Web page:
One task

Personal Narrative, Zaimu Challenge

Today I am thinking of fear. Feeling it. Working through it. Understanding it. Appreciating it as a teacher.

Fear, in certain degrees, can feel like a happy excitement. Stomach tingling, breath quickening. I felt that fear today. It comes when I have doubts about something I want to do, and I can see the beginning of paralysis. Self-sabotage. I haven’t given into Resistance yet, but I have the sudden urge to talk myself out of… progress.

But for now it’s just a tingle. It’s commentary about the relative location of me and my comfort zone.

A New Year’s Eve declaration.

Any time fear is my muse, I ponder the word fearless. I explored this a few years ago, and I have come to understand THAT being fearless is not really being without fear, but about lessening fear’s influence.

If giving into fear means remaining silent or standing still, then being fearless means speaking up or moving, despite the fear. The fear is still present, but it does not defeat you.

Fearlessness is about the steps you take when it feels safer, more comfortable, to stay put.

I’m working on a small project. For many reasons, it inspires fear. Will it be good enough? Will it come out as I expect? Will it have the impact I desire?

Will it…?

Will it…?

Will it…?

If fear wins, I’ll soon make up reasons to work on something else entirely.

If I am fearless, tomorrow I will complete one more task; bring it one step closer to completion.

The wise will rejoice

Zaimu Challenge

I watched a short video this weekend, and it featured excerpts from a piece by Buddhist philosopher and peace activist Daisaku Ikeda. I haven’t felt anything resonate so deeply in a long time. I quickly jotted down all the words I could remember and then found part of the poem excerpted online:

Morning sky by nicole denise.
Morning sky by nicole denise.

Quietly ask yourself
if it isn’t in fact true
that each of us,
before being defeated by an external adversary,
is first defeated by ourselves.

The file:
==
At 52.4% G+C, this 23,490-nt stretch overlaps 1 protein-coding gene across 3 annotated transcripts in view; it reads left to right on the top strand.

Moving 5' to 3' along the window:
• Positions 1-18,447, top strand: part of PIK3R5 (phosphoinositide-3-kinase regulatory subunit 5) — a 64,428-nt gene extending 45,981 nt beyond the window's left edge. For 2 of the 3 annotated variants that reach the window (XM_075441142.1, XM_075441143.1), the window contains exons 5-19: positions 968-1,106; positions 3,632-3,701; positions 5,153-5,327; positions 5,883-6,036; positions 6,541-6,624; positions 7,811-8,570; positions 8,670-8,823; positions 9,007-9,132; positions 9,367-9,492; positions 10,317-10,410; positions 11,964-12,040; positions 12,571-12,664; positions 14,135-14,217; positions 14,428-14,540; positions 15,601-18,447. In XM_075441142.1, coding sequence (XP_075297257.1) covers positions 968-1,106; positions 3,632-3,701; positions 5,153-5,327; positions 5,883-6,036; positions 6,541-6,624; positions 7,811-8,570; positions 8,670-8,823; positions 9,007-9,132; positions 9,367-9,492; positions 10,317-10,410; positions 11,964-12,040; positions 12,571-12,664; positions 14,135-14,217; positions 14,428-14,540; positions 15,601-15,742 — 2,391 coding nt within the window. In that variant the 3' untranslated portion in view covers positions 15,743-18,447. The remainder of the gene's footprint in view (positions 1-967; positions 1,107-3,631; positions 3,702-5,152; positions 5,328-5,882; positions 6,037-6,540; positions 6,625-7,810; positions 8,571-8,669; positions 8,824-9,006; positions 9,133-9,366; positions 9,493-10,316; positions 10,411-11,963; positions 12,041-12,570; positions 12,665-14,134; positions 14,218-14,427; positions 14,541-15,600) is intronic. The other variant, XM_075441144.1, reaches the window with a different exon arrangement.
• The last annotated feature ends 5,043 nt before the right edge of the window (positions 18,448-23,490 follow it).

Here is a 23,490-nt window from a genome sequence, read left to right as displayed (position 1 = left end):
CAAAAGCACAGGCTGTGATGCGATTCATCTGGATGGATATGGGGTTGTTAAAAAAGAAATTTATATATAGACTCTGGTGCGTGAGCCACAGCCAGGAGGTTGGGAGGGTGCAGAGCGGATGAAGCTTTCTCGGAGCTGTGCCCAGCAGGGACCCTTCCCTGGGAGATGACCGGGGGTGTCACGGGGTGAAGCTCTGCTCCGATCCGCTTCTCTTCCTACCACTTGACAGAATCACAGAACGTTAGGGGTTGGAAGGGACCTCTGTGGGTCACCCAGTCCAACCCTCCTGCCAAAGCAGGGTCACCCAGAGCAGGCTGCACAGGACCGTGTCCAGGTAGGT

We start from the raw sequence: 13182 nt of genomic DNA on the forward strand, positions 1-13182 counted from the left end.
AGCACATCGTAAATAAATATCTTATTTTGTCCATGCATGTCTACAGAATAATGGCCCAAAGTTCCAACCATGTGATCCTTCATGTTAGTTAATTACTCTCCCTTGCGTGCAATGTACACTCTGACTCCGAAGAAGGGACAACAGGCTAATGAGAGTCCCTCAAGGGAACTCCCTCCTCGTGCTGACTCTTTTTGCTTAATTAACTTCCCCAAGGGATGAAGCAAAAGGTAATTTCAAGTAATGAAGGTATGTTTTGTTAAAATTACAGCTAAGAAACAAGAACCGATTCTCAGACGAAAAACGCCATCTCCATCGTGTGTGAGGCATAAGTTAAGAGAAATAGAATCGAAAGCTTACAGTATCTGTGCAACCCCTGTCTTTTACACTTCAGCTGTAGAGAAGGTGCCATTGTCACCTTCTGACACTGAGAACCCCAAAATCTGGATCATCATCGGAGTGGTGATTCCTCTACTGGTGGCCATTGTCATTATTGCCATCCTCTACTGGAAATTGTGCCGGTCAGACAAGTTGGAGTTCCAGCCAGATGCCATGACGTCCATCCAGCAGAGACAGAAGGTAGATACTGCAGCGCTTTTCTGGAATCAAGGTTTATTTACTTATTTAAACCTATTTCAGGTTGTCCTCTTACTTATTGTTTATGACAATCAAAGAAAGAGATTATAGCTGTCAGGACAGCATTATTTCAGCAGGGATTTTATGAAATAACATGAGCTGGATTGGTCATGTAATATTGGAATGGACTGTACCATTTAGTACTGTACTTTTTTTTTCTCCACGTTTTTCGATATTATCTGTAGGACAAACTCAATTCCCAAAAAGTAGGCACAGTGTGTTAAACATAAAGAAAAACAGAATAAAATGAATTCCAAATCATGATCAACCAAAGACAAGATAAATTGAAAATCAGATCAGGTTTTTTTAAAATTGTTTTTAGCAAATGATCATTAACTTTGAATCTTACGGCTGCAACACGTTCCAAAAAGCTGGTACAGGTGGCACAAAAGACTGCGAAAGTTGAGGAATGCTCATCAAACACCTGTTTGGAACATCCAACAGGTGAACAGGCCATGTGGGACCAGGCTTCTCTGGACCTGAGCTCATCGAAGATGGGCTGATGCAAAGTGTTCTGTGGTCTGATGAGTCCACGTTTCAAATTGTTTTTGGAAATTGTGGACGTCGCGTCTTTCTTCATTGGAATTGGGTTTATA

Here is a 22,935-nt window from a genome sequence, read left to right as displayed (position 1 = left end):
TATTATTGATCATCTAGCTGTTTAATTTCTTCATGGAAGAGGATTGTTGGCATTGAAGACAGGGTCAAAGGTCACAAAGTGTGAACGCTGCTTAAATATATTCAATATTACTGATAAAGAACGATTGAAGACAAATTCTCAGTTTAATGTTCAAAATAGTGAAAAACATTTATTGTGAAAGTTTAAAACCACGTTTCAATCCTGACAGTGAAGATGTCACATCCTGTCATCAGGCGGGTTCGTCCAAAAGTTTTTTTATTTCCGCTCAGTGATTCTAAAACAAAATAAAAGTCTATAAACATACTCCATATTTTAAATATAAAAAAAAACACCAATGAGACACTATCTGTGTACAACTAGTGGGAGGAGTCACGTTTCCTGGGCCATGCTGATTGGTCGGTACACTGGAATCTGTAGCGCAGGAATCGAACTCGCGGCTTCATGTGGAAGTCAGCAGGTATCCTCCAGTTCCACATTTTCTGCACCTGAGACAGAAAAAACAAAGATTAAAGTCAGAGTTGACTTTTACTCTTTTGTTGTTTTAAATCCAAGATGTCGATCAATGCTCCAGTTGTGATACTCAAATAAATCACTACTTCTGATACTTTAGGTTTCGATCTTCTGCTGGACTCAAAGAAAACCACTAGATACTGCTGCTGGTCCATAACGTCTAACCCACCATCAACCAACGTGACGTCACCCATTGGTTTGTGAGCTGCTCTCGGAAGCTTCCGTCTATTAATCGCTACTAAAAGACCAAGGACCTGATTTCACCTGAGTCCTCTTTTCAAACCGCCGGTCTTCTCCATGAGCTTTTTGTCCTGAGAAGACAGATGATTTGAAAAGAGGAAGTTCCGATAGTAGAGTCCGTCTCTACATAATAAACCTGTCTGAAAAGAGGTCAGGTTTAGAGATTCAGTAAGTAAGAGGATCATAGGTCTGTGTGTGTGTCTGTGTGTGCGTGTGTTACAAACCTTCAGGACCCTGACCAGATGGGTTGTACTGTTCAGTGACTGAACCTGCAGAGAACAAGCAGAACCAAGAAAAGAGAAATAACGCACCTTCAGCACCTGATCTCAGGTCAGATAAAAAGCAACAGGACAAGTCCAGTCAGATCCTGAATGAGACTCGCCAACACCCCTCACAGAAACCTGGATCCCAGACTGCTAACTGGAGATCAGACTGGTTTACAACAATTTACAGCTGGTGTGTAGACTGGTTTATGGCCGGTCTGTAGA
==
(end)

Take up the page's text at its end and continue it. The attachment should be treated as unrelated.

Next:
The weak in spirit,
the cowardly,
even before wandering reluctantly
at the foot of the wall
that towers in their path,
shrink first before the sight
of their own shadow.
Terrified of illusory figures
of our own creation,
we are defeated by the bandits
that infest our heart.

The strong-willed,
the courageous,
are always the conquering masters
of their own minds.
Thus, they fear nothing,
remain unbowed, unflinching.
Whatever occurs,
they live in perfect accord
with the Daishonin’s counsel:
          The wise will rejoice while the foolish will retreat.
They know that they themselves
are like that brilliant monarch, the sun.
Shooting bright beams
through the clouds
of impermanence and change,
they advance, heads held high
into the raging tempest.

From Be an eternal bastion of peace in Journey of Life: Selected Poems of Daisaku Ikeda

Next steps

Personal Narrative
sesimbra sidewalk
Nic taking steps in Portugal.

I long held on to something that was once a good stepping stone and source of support but it turned into something… much less productive. After a couple of years it became a crutch. And over the past few months, and most clearly the past couple of days, I realized it was more like an anchor.

In Nichiren Buddhism, once you realize you’re in a less than ideal situation, you seek to understand your role in it. You take responsibility and try to transform it. Hendoku iyaku, or changing poison into medicine, is a powerful approach. But it doesn’t work if you try to transform the wrong thing. You can’t change other people. You can only change you.

I’ve felt stagnant and frustrated for quite some time, but ultimately, I was allowing an external situation to weigh me down. I was the one holding on, and in effect, creating my own stagnation. My outlook and resulting actions were the poison I needed to change.

And so, Thursday, I resolved to let go. And Friday, I started the wheels in motion. Today I am overjoyed, looking forward to next steps.